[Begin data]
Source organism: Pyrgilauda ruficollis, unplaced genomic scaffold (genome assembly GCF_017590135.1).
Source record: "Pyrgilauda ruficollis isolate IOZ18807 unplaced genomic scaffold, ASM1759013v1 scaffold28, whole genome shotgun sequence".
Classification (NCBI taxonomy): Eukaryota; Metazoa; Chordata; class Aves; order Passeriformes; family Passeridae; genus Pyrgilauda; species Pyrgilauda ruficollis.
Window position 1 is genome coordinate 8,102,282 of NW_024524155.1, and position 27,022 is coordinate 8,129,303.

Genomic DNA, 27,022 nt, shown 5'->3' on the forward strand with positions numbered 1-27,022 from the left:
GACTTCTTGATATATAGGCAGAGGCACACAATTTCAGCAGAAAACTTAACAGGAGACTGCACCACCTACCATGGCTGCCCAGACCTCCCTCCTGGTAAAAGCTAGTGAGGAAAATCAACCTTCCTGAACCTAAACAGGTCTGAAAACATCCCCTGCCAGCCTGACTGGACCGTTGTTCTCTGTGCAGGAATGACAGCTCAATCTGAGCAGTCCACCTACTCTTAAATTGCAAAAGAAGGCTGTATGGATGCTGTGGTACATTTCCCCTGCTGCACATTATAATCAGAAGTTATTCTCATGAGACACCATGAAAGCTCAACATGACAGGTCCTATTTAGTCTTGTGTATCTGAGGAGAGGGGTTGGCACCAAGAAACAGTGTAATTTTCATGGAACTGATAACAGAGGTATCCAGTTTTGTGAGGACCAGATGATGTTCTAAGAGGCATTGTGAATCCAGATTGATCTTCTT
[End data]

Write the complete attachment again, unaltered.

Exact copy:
Source organism: Pyrgilauda ruficollis, unplaced genomic scaffold (genome assembly GCF_017590135.1).
Source record: "Pyrgilauda ruficollis isolate IOZ18807 unplaced genomic scaffold, ASM1759013v1 scaffold28, whole genome shotgun sequence".
Classification (NCBI taxonomy): Eukaryota; Metazoa; Chordata; class Aves; order Passeriformes; family Passeridae; genus Pyrgilauda; species Pyrgilauda ruficollis.
Window position 1 is genome coordinate 8,102,282 of NW_024524155.1, and position 27,022 is coordinate 8,129,303.

Genomic DNA, 27,022 nt, shown 5'->3' on the forward strand with positions numbered 1-27,022 from the left:
GACTTCTTGATATATAGGCAGAGGCACACAATTTCAGCAGAAAACTTAACAGGAGACTGCACCACCTACCATGGCTGCCCAGACCTCCCTCCTGGTAAAAGCTAGTGAGGAAAATCAACCTTCCTGAACCTAAACAGGTCTGAAAACATCCCCTGCCAGCCTGACTGGACCGTTGTTCTCTGTGCAGGAATGACAGCTCAATCTGAGCAGTCCACCTACTCTTAAATTGCAAAAGAAGGCTGTATGGATGCTGTGGTACATTTCCCCTGCTGCACATTATAATCAGAAGTTATTCTCATGAGACACCATGAAAGCTCAACATGACAGGTCCTATTTAGTCTTGTGTATCTGAGGAGAGGGGTTGGCACCAAGAAACAGTGTAATTTTCATGGAACTGATAACAGAGGTATCCAGTTTTGTGAGGACCAGATGATGTTCTAAGAGGCATTGTGAATCCAGATTGATCTTCTT